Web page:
Ignoring the long-run consequences of spending policies is what leads Hazlitt to label such thinking as bad economics. Good economics not only looks at the direct and immediate consequences, but traces out the logic of the indirect and long-run consequences. Good economics is what led Adam Smith to condemn the fiscal irresponsibility of government. “When it becomes necessary for a state to declare itself bankrupt,” Adam Smith wrote in the fifth book of The Wealth of Nations, in the same manner as when it becomes necessary for an individual to do so, a fair, open, and avowed bankruptcy is always the measure which is both least dishonourable to the debtor, and the least hurtful to the creditor. The honour of a state is surely very poorly provided for, when in order to cover the disgrace of a real bankruptcy, it has recourse to a juggling trick of this kind, so easily seen through, and at the same time so extremely pernicious.
Unfortunately, as Smith points out in the next paragraph, all governments, ancient as well as modern, have resorted to juggling tricks rather than face up to their fiscal irresponsibility. The juggling trick that Smith is referencing is the cycle of deficits, debt, and debasement. The classical economists and many modern-day political economists argue that due to the negative consequences of “juggling,” we need to establish binding rules that curtail such behavior on the part of governments. Keynes, or more accurately Keynesians, broke with this tradition of constraining public authorities and binding them by rules. They opted instead to embrace the juggling with theory and train generations of economists as social engineers to be master jugglers. But for all their “mastery” we are right here: bankrupt.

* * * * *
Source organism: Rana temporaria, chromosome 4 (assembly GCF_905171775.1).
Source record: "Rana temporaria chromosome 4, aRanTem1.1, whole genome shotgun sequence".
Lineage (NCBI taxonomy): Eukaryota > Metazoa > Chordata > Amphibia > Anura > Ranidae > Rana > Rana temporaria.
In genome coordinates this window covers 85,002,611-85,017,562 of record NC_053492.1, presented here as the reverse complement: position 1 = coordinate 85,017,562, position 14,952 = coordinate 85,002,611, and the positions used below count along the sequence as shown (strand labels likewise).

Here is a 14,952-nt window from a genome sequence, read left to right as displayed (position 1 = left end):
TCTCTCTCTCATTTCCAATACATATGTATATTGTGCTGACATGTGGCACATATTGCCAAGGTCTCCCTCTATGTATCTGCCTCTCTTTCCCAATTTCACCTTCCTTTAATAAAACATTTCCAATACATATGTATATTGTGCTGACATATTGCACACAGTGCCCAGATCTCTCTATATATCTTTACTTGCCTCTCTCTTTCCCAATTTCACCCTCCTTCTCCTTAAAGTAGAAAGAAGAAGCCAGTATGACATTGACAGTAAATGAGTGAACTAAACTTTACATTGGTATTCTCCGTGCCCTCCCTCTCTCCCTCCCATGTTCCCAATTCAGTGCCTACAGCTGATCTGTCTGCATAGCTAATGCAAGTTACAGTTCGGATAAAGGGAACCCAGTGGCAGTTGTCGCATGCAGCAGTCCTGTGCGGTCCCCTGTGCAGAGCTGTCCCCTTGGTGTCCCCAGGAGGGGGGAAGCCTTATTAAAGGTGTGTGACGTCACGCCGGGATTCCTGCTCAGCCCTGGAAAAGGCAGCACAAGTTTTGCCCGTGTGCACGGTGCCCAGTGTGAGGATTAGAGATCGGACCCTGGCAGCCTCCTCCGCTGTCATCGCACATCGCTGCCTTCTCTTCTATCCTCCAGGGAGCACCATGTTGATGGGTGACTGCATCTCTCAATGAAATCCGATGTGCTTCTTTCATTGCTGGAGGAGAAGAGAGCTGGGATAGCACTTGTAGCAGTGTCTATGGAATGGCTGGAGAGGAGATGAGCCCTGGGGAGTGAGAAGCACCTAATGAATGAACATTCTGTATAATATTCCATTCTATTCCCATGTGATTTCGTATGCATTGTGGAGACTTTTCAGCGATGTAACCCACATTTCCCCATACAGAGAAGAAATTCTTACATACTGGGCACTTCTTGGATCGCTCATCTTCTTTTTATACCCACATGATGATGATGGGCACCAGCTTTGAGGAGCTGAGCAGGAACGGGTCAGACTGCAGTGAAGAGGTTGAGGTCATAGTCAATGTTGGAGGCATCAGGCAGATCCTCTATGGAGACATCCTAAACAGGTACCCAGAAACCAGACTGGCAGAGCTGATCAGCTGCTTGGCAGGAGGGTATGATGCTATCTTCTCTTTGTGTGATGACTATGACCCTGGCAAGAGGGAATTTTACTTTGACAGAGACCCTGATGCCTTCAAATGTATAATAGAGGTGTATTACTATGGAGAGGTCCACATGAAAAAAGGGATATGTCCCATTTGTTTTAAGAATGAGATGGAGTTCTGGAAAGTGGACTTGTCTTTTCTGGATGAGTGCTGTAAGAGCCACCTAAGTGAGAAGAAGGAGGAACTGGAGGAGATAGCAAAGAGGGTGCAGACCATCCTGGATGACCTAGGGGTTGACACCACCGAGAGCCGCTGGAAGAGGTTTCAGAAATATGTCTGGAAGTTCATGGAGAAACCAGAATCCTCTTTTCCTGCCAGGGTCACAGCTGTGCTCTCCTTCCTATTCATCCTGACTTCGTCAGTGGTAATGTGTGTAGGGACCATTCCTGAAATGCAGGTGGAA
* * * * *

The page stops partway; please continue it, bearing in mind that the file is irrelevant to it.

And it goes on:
If you believe official public accounting, we are $16 trillion in debt. If you look at the work on intergenerational accounting by Laurence Kotlikoff, the fiscal gap is far greater: roughly $211 trillion. Promissory government has resulted in a bill that there is simply no way to pay without crippling our economic future.
What this implies is that we have not fixed the problems that led to the bankruptcy six decades ago; the State has simply been attempting to cover the disgrace with juggling tricks. This is what the economist Albert Hahn referred to as The Economics of Illusion, and the United States and Europe embraced the economics of illusion after World War II. The sort of $211 trillion fiscal gap that Kotlikoff reports is not a figure you arrive at overnight; it takes decades of promissory politics backed only by faith.
A Bold, Public Conversation
How to undo this mess is the task that has fallen on this generation. One method is repudiation. Polite folks will not want to talk about matters, believing as they do that you can simply carry on with the juggling. For most of us, this juggling has lasted a lifetime, after all. But this is simply another example of bad economics. Perhaps repudiation is not the answer, but we need to encourage a bold, public conversation about fiscal responsibility and, I would add, sound money. We need to rethink the damage caused by efforts at master juggling by public authorities, and think seriously about Adam Smith’s claim about a policy choice that is “least dishonourable to the debtor, and the least hurtful to the creditor.”